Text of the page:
John Rutledge (1739–1800) of South Carolina chaired the five-member Committee of Detail assigned on July 23, 1787, to produce a draft constitution. As the basis for the document, the committee used the nineteen resolutions adopted by the convention; a plan presented by South Carolina delegate Charles Pinckney (1757–1824); and the rejected New Jersey Plan. The Committee of Detail draft boldly refocused the convention. The multiple annotations by William Samuel Johnson (1727–1819) of Connecticut illustrate the hard work remaining for the delegates.
Title: Draft United States Constitution: Report of the Committee of Detail
Medium: Printed document with annotations by William Samuel Johnson
Date: ca. August 6, 1787
Collection: Manuscript Division, Library of Congress
After two years of planning and compromise, the Articles of Confederation and Perpetual Union Between the States was ready to go to the states for ratification. No one expected that nearly four years would elapse before they were ratified. The Articles called for a weak executive, no national power of taxation, and each state being limited to one vote. These flaws contributed to the failure of the Articles of Confederation and the need for a constitutional convention to replace them.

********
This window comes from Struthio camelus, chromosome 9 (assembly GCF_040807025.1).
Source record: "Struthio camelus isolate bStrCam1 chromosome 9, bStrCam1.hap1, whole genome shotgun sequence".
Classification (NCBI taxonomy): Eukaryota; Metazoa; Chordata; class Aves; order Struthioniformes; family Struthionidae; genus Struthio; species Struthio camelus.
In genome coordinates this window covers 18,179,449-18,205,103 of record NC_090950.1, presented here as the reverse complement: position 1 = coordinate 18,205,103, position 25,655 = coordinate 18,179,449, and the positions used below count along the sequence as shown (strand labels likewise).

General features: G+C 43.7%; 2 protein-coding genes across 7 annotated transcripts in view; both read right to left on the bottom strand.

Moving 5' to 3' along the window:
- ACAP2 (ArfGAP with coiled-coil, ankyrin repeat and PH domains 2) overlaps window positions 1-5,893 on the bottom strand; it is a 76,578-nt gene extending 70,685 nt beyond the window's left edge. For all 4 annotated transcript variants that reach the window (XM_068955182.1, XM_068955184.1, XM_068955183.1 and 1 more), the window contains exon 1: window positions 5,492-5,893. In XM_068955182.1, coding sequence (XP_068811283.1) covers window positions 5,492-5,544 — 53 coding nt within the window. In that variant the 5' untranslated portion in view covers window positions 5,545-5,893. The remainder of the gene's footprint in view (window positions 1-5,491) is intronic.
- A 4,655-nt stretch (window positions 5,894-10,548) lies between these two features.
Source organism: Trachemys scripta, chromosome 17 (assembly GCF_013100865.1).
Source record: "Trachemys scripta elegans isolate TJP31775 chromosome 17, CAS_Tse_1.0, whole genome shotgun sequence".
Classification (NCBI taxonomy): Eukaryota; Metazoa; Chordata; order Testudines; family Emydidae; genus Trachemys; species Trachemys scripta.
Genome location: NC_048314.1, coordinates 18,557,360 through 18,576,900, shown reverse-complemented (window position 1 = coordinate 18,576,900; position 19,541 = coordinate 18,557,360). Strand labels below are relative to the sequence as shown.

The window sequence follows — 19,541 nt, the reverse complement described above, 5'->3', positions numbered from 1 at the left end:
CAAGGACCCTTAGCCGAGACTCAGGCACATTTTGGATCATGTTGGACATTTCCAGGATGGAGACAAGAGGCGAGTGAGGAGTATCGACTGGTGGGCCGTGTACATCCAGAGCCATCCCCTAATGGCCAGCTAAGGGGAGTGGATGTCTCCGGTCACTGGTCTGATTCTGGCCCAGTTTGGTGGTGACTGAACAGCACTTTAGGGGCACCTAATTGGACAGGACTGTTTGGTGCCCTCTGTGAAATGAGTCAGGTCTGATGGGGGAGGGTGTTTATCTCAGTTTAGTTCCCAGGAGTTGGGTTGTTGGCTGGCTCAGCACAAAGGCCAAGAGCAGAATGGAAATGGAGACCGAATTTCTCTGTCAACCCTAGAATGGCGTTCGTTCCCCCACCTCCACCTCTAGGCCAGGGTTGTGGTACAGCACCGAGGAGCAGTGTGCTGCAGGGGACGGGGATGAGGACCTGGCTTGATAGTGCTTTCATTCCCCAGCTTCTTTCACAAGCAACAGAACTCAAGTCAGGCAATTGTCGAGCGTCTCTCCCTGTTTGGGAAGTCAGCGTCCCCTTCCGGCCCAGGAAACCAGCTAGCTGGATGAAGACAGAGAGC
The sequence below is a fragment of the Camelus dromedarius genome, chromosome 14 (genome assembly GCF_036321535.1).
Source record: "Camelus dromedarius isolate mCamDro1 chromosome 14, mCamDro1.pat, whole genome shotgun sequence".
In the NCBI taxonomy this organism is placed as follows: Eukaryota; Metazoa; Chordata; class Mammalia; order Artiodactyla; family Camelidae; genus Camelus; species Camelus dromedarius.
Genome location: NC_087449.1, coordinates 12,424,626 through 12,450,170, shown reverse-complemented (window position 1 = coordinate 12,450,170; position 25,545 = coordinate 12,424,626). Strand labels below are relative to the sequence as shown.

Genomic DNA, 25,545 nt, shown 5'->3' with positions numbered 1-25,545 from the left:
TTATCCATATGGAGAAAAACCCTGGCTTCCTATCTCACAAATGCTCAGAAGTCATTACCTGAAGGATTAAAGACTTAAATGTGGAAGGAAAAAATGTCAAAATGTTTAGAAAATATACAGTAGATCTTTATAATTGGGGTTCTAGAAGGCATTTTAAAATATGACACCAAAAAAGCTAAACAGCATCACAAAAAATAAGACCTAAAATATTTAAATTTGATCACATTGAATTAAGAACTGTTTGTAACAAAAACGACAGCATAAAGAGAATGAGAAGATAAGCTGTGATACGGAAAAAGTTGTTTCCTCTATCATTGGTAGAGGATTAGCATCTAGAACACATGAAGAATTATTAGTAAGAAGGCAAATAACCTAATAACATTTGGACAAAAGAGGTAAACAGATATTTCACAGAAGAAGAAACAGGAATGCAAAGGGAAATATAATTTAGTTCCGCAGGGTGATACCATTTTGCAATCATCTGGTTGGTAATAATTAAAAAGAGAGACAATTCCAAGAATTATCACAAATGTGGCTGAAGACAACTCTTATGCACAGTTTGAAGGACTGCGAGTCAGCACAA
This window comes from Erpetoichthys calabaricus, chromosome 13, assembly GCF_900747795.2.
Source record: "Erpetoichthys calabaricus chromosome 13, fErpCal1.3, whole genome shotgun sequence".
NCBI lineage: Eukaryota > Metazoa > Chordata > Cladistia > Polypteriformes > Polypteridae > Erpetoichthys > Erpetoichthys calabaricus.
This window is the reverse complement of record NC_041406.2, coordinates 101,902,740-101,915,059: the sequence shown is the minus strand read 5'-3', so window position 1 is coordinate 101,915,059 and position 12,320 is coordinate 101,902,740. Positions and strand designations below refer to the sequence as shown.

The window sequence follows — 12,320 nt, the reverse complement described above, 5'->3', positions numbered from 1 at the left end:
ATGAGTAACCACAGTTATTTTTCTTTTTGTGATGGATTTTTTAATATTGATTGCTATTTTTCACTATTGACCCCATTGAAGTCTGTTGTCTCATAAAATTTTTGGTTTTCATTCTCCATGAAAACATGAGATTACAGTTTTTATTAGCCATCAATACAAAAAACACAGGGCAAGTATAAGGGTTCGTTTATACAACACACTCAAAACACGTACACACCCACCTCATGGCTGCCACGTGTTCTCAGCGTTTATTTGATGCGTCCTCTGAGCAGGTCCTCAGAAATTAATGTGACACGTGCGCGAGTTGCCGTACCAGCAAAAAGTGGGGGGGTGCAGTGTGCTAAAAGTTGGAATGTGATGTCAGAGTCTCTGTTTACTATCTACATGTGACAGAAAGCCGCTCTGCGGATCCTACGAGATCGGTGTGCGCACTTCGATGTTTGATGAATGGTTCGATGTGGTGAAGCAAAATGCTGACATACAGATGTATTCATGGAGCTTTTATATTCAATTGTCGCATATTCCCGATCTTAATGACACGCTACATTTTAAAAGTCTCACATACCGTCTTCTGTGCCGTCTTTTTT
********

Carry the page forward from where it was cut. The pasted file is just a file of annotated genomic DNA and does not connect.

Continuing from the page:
Title: Articles of Confederation and Perpetual Union Between the States. . . .
Publisher: Alexander Purdie
Collection: Rare Book and Special Collections Division, Library of Congress
Benjamin Franklin (1706–1790), America's consummate "wise man," was among the first to imagine a national confederation. In 1754 he proposed a union of American provinces at a conference of provincial delegates at Albany, New York, to better battle the French and their Indian allies. The Albany Plan, calling for proportional representation in a national legislature and a president general appointed by the King of Great Britain, served as a model for Franklin's revolutionary Plan of Confederation in 1775.
Author: Benjamin Franklin
Title: Plan of Proposed Union (Albany Plan)
Collection: Hazard Papers in the Peter Force Collection, Manuscript Division, Library of Congress